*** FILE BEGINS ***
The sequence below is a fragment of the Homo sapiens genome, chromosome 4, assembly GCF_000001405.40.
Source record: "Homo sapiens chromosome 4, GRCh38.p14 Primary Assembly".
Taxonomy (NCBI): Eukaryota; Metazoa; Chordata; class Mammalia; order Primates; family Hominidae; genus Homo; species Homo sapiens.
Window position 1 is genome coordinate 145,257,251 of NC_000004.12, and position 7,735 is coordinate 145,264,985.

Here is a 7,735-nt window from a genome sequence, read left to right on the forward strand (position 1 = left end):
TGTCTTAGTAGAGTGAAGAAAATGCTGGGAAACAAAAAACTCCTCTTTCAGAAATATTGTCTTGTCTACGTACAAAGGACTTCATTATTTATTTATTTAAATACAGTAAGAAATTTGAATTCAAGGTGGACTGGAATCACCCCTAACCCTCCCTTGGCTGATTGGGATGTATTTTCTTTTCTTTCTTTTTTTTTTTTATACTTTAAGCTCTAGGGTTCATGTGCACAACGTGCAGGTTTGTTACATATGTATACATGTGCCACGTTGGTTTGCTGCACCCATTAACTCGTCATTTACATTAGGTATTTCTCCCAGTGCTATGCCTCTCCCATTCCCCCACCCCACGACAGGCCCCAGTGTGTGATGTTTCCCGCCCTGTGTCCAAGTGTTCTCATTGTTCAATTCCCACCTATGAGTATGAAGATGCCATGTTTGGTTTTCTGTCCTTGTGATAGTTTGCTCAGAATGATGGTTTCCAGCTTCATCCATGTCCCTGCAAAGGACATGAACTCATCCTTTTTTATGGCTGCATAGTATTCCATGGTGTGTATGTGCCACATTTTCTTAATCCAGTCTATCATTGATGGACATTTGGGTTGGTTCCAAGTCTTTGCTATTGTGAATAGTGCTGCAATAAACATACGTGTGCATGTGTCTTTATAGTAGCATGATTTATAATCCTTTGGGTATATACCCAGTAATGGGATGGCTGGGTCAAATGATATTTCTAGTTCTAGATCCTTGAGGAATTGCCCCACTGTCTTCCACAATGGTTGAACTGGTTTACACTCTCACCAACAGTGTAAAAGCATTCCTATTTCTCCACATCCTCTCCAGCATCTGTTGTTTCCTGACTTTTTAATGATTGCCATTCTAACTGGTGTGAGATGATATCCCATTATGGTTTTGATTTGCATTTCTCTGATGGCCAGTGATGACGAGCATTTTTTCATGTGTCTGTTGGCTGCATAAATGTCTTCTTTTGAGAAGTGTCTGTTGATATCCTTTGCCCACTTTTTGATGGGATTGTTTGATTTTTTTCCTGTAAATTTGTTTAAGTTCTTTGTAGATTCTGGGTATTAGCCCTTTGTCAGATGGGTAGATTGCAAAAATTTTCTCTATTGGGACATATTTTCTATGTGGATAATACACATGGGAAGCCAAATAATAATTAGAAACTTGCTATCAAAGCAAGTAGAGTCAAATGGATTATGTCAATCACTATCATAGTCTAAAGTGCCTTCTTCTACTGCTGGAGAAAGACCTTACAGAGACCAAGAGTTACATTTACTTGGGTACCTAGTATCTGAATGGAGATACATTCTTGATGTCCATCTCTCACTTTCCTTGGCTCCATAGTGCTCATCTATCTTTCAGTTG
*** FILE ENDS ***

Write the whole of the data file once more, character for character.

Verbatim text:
The sequence below is a fragment of the Homo sapiens genome, chromosome 4, assembly GCF_000001405.40.
Source record: "Homo sapiens chromosome 4, GRCh38.p14 Primary Assembly".
Taxonomy (NCBI): Eukaryota; Metazoa; Chordata; class Mammalia; order Primates; family Hominidae; genus Homo; species Homo sapiens.
Window position 1 is genome coordinate 145,257,251 of NC_000004.12, and position 7,735 is coordinate 145,264,985.

Here is a 7,735-nt window from a genome sequence, read left to right on the forward strand (position 1 = left end):
TGTCTTAGTAGAGTGAAGAAAATGCTGGGAAACAAAAAACTCCTCTTTCAGAAATATTGTCTTGTCTACGTACAAAGGACTTCATTATTTATTTATTTAAATACAGTAAGAAATTTGAATTCAAGGTGGACTGGAATCACCCCTAACCCTCCCTTGGCTGATTGGGATGTATTTTCTTTTCTTTCTTTTTTTTTTTTATACTTTAAGCTCTAGGGTTCATGTGCACAACGTGCAGGTTTGTTACATATGTATACATGTGCCACGTTGGTTTGCTGCACCCATTAACTCGTCATTTACATTAGGTATTTCTCCCAGTGCTATGCCTCTCCCATTCCCCCACCCCACGACAGGCCCCAGTGTGTGATGTTTCCCGCCCTGTGTCCAAGTGTTCTCATTGTTCAATTCCCACCTATGAGTATGAAGATGCCATGTTTGGTTTTCTGTCCTTGTGATAGTTTGCTCAGAATGATGGTTTCCAGCTTCATCCATGTCCCTGCAAAGGACATGAACTCATCCTTTTTTATGGCTGCATAGTATTCCATGGTGTGTATGTGCCACATTTTCTTAATCCAGTCTATCATTGATGGACATTTGGGTTGGTTCCAAGTCTTTGCTATTGTGAATAGTGCTGCAATAAACATACGTGTGCATGTGTCTTTATAGTAGCATGATTTATAATCCTTTGGGTATATACCCAGTAATGGGATGGCTGGGTCAAATGATATTTCTAGTTCTAGATCCTTGAGGAATTGCCCCACTGTCTTCCACAATGGTTGAACTGGTTTACACTCTCACCAACAGTGTAAAAGCATTCCTATTTCTCCACATCCTCTCCAGCATCTGTTGTTTCCTGACTTTTTAATGATTGCCATTCTAACTGGTGTGAGATGATATCCCATTATGGTTTTGATTTGCATTTCTCTGATGGCCAGTGATGACGAGCATTTTTTCATGTGTCTGTTGGCTGCATAAATGTCTTCTTTTGAGAAGTGTCTGTTGATATCCTTTGCCCACTTTTTGATGGGATTGTTTGATTTTTTTCCTGTAAATTTGTTTAAGTTCTTTGTAGATTCTGGGTATTAGCCCTTTGTCAGATGGGTAGATTGCAAAAATTTTCTCTATTGGGACATATTTTCTATGTGGATAATACACATGGGAAGCCAAATAATAATTAGAAACTTGCTATCAAAGCAAGTAGAGTCAAATGGATTATGTCAATCACTATCATAGTCTAAAGTGCCTTCTTCTACTGCTGGAGAAAGACCTTACAGAGACCAAGAGTTACATTTACTTGGGTACCTAGTATCTGAATGGAGATACATTCTTGATGTCCATCTCTCACTTTCCTTGGCTCCATAGTGCTCATCTATCTTTCAGTTG